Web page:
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Recommendation issued to: Bureau Of Meteorology

Recommendation details
Output No: R20020181
Date issued: 20 September 2002
Safety action status:
Background: Why this Recommendation was developed

Output text

The Australian Transport Safety Bureau recommends that the Bureau of Meteorology expedite the development, testing, and installation of advanced weather radar systems to detect hazardous wind shears in high risk airport terminal areas.

Initial response
Date issued: 19 April 2004
Response from: Bureau Of Meteorology
Action status: Closed - Accepted
Response text:

The following response dated 16 April 2004 was received from the Bureau of Meteorology:

The Bureau of Meteorology Research Centre (BMRC) Aviation Research and Development program includes a project on wind shifts and wind shear. The project objective is to improve the detection and forecasting of wind shifts and the detection of wind shear in the vicinity of airports. Activities under this project include maintaining knowledge and expertise of international R&D activities on wind shifts and wind shear, the development of an experimental Low Level Wind Shear Alert System (LLWAS) and the development of Doppler radar based applications for detecting wind shifts and wind shear. With regard to radar systems specifically, experimental work is currently being undertaken in the Bureau of Meteorology Research Centre (BMRC) to detect gust fronts, using an algorithm developed in the USA, the Machine Intelligent Gust Front Algorithm (MIGFA)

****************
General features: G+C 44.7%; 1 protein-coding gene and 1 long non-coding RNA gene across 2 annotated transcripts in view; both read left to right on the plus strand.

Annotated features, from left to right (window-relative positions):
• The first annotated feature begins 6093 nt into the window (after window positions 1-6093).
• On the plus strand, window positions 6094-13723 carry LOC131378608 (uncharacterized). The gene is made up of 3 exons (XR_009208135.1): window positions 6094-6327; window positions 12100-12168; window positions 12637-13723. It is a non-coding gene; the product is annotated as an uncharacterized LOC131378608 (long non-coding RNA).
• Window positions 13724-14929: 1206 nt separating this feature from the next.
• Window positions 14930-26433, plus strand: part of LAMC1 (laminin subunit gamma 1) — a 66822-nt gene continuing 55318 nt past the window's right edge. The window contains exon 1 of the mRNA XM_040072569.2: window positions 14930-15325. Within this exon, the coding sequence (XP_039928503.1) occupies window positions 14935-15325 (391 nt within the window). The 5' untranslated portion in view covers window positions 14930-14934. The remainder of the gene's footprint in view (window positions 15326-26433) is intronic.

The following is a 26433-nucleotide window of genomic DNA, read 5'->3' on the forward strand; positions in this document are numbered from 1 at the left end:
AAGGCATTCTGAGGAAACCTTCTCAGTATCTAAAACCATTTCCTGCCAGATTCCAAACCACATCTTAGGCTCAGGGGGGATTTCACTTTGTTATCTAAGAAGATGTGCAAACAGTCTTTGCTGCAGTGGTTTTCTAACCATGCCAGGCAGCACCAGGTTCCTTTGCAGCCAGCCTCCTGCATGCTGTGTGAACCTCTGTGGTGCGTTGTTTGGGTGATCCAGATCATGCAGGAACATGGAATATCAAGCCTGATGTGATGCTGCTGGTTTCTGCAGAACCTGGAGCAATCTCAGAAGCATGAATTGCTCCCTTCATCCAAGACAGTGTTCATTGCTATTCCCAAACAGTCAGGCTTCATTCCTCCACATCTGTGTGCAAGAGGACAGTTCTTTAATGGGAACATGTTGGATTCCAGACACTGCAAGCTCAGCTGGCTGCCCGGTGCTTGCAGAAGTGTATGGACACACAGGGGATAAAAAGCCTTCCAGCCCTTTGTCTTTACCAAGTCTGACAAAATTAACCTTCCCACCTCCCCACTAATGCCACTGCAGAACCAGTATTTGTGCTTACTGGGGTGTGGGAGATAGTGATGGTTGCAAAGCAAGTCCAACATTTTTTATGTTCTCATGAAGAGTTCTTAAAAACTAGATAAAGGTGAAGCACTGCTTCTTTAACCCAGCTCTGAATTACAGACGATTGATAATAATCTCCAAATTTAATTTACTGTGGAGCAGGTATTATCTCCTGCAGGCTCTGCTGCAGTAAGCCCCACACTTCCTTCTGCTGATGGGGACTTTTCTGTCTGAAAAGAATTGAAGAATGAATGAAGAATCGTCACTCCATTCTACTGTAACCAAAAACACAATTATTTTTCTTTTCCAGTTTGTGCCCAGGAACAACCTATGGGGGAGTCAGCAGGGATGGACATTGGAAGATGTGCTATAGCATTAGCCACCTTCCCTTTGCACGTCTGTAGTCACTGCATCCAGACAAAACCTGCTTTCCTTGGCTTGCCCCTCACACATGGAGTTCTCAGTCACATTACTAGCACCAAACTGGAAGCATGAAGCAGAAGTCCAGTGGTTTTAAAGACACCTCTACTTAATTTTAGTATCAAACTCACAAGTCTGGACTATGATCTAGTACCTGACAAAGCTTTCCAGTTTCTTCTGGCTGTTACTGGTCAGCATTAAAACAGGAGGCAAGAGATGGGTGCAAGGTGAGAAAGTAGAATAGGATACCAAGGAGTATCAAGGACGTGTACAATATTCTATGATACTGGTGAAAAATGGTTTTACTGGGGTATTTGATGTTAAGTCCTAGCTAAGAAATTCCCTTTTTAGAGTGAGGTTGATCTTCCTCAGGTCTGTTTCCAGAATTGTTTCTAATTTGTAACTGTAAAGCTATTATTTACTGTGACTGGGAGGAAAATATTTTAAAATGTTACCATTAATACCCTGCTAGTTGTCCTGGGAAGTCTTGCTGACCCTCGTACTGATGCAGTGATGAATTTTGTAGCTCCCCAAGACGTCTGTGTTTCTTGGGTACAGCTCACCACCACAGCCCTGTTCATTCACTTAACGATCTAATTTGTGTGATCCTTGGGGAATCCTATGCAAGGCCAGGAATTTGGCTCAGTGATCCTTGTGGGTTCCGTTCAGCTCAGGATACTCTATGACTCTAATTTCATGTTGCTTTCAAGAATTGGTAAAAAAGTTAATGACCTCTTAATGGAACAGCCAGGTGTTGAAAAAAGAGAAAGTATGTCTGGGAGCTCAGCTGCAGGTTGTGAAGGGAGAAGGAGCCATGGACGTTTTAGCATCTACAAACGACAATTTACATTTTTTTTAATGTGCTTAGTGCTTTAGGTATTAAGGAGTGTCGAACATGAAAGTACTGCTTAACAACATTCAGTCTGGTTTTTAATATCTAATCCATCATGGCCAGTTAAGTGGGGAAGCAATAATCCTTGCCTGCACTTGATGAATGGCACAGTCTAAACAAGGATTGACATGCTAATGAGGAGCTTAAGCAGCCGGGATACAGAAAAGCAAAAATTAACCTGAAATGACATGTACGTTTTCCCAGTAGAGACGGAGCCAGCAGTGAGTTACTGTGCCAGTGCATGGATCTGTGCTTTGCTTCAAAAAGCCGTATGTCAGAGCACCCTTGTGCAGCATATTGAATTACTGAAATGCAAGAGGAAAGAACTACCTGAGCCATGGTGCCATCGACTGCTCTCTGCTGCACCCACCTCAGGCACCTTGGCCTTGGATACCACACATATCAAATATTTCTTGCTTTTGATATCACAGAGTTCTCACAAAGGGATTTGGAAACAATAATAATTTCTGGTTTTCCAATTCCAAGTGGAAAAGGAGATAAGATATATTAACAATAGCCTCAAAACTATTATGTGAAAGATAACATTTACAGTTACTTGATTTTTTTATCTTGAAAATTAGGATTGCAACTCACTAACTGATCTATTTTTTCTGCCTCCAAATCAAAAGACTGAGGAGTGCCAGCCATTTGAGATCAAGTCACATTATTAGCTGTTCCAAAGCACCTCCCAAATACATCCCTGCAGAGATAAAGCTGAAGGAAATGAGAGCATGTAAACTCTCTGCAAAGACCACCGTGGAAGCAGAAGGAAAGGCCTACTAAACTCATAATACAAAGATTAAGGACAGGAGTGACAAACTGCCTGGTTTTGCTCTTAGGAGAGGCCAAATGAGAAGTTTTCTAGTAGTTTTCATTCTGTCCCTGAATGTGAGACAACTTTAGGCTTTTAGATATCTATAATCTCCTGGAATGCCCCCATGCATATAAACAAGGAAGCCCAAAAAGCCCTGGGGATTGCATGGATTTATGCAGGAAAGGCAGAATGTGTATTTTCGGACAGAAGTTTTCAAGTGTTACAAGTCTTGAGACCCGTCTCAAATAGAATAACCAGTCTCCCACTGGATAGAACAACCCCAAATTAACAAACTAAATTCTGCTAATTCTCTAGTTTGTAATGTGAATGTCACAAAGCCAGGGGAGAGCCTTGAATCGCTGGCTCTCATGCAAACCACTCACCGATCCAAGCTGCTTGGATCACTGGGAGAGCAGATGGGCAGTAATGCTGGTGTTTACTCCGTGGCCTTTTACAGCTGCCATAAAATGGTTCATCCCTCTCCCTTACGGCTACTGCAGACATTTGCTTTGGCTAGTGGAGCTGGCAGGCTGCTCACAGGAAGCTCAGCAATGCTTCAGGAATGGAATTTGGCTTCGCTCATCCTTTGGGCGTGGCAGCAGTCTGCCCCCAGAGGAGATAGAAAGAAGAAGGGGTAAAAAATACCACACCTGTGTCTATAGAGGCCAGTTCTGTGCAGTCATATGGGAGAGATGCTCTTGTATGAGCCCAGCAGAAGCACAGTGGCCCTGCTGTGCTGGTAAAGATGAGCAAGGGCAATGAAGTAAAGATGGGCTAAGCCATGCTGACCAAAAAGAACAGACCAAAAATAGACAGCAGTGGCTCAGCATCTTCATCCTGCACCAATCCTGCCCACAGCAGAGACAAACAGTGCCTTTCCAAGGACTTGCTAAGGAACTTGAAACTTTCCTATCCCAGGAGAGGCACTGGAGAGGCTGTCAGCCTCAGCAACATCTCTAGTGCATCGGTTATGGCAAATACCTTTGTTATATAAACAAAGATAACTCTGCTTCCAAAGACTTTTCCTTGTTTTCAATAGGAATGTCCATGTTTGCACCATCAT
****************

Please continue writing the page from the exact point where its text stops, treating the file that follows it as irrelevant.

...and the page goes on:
The Bureau currently has Doppler radars at Sydney (Kurnell) and Darwin and an experimental unit is about to be installed at Brisbane (the NCAR CP2). Under a Government-funded initiative the Bureau, over the course of the next five years, will be installing Doppler radars at Brisbane, Adelaide, Sydney, Tamworth, Melbourne and Yarrawonga. These radars are designed for general surveillance and are useful for identifying the severe thunderstorms and giving forecasters confidence in their conceptual models of the way the atmosphere is behaving. However, they are not specifically set up to identify windshear operationally. To do this would require the development of sophisticated algorithms to further process the radar data. In addition, arrangements to provide the warnings to Air Traffic Control and pilots, including necessary processing and display equipment, the development of appropriate procedures and the provision of training also needs to be in place. The cost of these kind of specialised radar systems is high. For example, in the US the Terminal Doppler Weather Radar (TDWR) has been developed specifically identify wind shear at aerodromes, but the cost is in excess of A$20 million, and the radar are not so suitable for general weather work.

The Bureau will continue research to derive the maximum operational utility from existing and future Doppler radar systems, both for severe weather applications and for aviation. There is no doubt that Doppler systems will contribute significantly to aviation safety.

 
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Last update 03 April 2012